"I can't help but get involved. Great creativity has to be bought into through the agency, but the client isn't just there to pay the bills.
"If the client doesn't participate, it falls flat because ideas only work when you have full integration. We meet as a team, not just as account men and creatives, at least once a week, even if it's just to say hello.
"The client must participate in the shoot and talk to the creatives. We've even written ads while on a film set because ideas came up.
"People higher up the tree get more logical, the big egos like to analyse, but advertising isn't logical.
"The problem is that most advertising is put through the mill and given a scorecard.
"The same rules apply as with everything in life. Eighty per cent is about 'does it feel right?' and 20 per cent is about talking to others. But advertising is about your gut feeling, really."
JAMES KYDD - brand director, Virgin Mobile
"We don't do any pre-testing at all. We have a tracking study that looks at the effect of the ad afterwards.
"How involved we become in the creative process depends on the project. But basically we have three people who deal directly with the ad agency: myself; the brand manager and the brand assistant.
"Most of the time, we are happy with the amount of meetings we have with our agency but there are certain times when it is struggling with something or is in two minds about something and it goes into traditional agency mode and works in a vacuum.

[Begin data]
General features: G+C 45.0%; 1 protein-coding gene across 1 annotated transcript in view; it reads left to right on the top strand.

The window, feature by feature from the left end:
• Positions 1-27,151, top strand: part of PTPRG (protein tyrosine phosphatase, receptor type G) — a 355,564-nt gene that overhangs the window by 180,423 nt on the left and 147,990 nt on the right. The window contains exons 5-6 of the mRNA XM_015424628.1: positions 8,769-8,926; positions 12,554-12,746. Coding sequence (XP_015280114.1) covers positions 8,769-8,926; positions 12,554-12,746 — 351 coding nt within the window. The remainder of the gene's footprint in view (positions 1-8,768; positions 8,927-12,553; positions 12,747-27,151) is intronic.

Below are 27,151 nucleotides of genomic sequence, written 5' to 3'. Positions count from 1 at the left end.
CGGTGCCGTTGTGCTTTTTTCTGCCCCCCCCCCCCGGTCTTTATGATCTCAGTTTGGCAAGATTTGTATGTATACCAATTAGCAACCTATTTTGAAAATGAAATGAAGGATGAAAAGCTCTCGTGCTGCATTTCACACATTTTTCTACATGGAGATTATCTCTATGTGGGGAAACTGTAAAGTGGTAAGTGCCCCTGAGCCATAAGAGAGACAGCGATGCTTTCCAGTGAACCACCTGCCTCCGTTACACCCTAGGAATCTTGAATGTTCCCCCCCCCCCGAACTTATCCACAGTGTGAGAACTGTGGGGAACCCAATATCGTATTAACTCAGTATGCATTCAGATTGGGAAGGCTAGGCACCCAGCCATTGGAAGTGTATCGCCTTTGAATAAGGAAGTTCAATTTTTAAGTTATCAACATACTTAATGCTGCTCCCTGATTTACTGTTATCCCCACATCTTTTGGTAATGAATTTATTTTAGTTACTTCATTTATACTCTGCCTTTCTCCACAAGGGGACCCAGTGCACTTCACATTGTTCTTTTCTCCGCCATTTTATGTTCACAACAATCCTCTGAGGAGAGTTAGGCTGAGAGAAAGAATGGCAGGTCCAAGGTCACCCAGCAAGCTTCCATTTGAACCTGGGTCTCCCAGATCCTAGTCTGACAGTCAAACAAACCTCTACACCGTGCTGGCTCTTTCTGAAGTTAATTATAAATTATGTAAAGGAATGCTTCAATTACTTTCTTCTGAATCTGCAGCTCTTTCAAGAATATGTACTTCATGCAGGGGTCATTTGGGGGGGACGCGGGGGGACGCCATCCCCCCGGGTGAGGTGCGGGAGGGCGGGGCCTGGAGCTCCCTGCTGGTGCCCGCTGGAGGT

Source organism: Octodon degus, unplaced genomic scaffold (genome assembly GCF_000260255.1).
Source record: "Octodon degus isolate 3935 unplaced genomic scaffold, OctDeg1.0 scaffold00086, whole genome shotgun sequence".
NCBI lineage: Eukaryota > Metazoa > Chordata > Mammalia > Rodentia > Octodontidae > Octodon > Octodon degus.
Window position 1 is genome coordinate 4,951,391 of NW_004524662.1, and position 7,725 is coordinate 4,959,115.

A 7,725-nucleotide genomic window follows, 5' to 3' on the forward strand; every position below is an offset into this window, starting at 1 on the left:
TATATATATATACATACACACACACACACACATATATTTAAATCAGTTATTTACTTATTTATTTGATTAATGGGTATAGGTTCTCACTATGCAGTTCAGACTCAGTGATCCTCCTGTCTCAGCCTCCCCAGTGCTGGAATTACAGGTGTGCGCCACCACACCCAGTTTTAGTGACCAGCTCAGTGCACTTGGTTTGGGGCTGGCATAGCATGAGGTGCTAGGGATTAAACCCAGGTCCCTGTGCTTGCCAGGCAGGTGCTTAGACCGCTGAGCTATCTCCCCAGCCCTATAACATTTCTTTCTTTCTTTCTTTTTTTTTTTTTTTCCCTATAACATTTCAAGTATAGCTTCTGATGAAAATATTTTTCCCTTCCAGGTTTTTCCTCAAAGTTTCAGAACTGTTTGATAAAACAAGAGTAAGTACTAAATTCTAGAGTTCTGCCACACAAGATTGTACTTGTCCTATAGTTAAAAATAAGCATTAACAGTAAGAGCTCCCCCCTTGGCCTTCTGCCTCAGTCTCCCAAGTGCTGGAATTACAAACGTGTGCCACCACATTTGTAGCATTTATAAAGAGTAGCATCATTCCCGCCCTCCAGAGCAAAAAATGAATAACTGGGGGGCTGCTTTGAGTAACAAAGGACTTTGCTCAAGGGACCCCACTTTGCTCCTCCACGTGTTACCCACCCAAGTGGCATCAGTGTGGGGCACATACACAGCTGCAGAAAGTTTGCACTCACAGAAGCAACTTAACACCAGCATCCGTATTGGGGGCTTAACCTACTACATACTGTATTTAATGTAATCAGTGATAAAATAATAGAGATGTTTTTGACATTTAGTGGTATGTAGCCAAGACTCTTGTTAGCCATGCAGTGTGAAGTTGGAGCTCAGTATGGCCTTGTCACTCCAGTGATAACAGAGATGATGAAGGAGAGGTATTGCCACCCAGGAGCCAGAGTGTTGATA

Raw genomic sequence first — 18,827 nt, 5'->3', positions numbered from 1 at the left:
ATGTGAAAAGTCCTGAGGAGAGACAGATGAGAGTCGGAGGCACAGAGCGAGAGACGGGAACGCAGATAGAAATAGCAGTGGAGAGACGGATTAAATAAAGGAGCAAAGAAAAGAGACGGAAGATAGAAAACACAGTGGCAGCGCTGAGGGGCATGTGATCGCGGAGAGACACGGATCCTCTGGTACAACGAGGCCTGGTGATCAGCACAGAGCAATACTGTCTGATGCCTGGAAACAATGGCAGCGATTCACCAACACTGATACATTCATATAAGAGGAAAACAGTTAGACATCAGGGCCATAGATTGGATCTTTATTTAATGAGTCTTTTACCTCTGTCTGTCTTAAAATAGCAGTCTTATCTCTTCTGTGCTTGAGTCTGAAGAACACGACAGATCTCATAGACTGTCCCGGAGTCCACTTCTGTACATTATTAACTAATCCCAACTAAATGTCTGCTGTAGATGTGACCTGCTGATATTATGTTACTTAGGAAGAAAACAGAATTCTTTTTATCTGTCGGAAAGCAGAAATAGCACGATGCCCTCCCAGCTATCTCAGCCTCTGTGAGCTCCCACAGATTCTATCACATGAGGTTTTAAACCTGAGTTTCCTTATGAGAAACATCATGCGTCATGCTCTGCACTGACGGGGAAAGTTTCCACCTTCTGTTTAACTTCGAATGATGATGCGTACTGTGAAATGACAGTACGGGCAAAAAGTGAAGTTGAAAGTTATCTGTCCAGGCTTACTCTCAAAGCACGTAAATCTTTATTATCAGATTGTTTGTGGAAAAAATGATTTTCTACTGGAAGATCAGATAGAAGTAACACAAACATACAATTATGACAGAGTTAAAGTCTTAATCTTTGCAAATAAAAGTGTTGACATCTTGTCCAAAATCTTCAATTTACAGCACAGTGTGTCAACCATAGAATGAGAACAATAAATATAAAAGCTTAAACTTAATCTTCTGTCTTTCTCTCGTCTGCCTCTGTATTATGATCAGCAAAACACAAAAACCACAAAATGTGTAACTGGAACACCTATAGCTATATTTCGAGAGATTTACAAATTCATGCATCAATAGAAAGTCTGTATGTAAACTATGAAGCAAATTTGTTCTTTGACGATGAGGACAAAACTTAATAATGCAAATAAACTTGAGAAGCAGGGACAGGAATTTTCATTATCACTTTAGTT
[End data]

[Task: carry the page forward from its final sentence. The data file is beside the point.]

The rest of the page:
"We try to encourage it to talk to us at an early stage so we can help it through any difficulties as we do see it as a partnership.
"Our aim is to keep things as easy as possible and keep the agency motivated while not interfering when it doesn't want us to. It's all about being honest. Honesty is the only way you can achieve trust."
DAVID PATTON - vice-president of marketing, Sony Computer Entertainment Europe
"Brand ideas come from anywhere. But the big challenge for a creative agency is to think beyond ads and understand our business.
"We have a very close relationship with our creative agency, which gets involved in all aspects of our business, including our business plans, and we would be foolish not to have them do so.
"I need to see ideas expressed in all different versions of media. It's about being open minded, being ready to take a risk and understanding that not everything works first time around.
"Consumer research is not really used by us. Instead, we use an open process where everyone gets involved across the business. There is no decision making by a committee. We have an open debate because the client has to be involved and is responsible throughout.
"Ultimately, it is about big ideas."